In Maya, Catrina’s little sister, she has cystic fibrosis, which means that she can’t breathe. Maya goes to the hospital after going on a ghost tour with a neighbor boy. Cat feels guilty and afraid for her sister because she knows that her sister’s lungs will never get better. But when the neighbor shows Cat the beautiful Day of the Dead celebration, Cat sees death and life in a new way. In a way that is both beautiful and unique, this story cleverly deals with big issues in an interesting and unique way.
8th Grade Superzero by Olugbemisola Rhuday-Perkovich REALISTIC
My jaw dropped when I saw how Rhuday-Perkovich made Reggie McKnight, an unpopular but kind middle-schooler, the heart of the story. Great for middle school students.
The Same Stuff as Stars by Katherine Paterson
He wrote the book Bridge to Terabithia. That book is a powerful, heart-wrenching story of loss, acceptance, and coming of age. This new chapter book is even more powerful. There are no one else to look after Angel and her brother at the old great-house grandmother’s because their father is in jail. In the past, Angel has taken care of her brother, but now she must, too. It gets even worse when her mom goes with her brother and not with Angel. Her worry and loneliness are so bad now that it’s impossible to bear. Makes things a little easier is a mysterious neighbor who teaches Angel about constellations, which makes her want to study astronomy. She is made of the same things as stars, and he tells her to keep going.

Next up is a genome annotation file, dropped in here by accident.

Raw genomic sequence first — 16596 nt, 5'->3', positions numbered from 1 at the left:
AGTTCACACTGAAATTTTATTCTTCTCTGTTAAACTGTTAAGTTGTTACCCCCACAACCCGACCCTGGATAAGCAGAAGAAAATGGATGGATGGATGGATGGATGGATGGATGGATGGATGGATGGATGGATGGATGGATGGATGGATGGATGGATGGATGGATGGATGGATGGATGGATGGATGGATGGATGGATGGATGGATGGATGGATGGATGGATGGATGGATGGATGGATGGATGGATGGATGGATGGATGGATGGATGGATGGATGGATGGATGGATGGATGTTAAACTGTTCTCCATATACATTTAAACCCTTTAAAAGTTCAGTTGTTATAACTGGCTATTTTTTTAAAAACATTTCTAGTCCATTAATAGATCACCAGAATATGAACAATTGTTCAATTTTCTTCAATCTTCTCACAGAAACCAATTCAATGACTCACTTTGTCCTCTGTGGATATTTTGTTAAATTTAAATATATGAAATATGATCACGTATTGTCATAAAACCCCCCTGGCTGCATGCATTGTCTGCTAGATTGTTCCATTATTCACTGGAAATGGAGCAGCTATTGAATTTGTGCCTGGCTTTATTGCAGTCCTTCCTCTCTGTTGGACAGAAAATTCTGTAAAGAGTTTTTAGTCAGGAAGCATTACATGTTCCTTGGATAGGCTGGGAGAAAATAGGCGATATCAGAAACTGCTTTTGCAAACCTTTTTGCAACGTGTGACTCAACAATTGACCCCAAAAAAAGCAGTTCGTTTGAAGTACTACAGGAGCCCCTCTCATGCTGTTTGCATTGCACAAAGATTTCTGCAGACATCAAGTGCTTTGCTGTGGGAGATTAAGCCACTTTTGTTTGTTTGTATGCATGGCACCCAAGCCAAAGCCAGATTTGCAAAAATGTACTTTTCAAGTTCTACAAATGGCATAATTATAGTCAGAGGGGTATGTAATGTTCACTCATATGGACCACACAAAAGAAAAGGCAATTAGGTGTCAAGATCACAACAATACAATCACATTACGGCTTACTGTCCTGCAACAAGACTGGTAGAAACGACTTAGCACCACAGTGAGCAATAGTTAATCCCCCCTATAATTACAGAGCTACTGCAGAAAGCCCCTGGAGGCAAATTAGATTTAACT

Heart of a Samurai by Margi Preus
Manjiro is a 14-year-old Japanese boy who washes ashore on a ship in the late 1800s. An American ship’s captain rescues Manjiro and takes him in as his own son. American people have a lot of negative feelings about Japanese people, but when he goes back to Japan, he’s seen as an outsider and is imprisoned there. Excellent.
Sticks and Stones by Abby Cooper
The words that other people say about Elyse now show up on her skin, but also the words that she says to herself. She’s 12 years old. The words stay for about two weeks, and the negative words make you want to scratch your skin. It’s because there are a lot of negative words out there now that her best friend has broken up with her, which is why. As a result, Elyse is more likely to try new things and grow out of her comfort zone. She does, and she is surprised by the positive results, which include a better sense of herself. This book would be fun to talk about with a book group.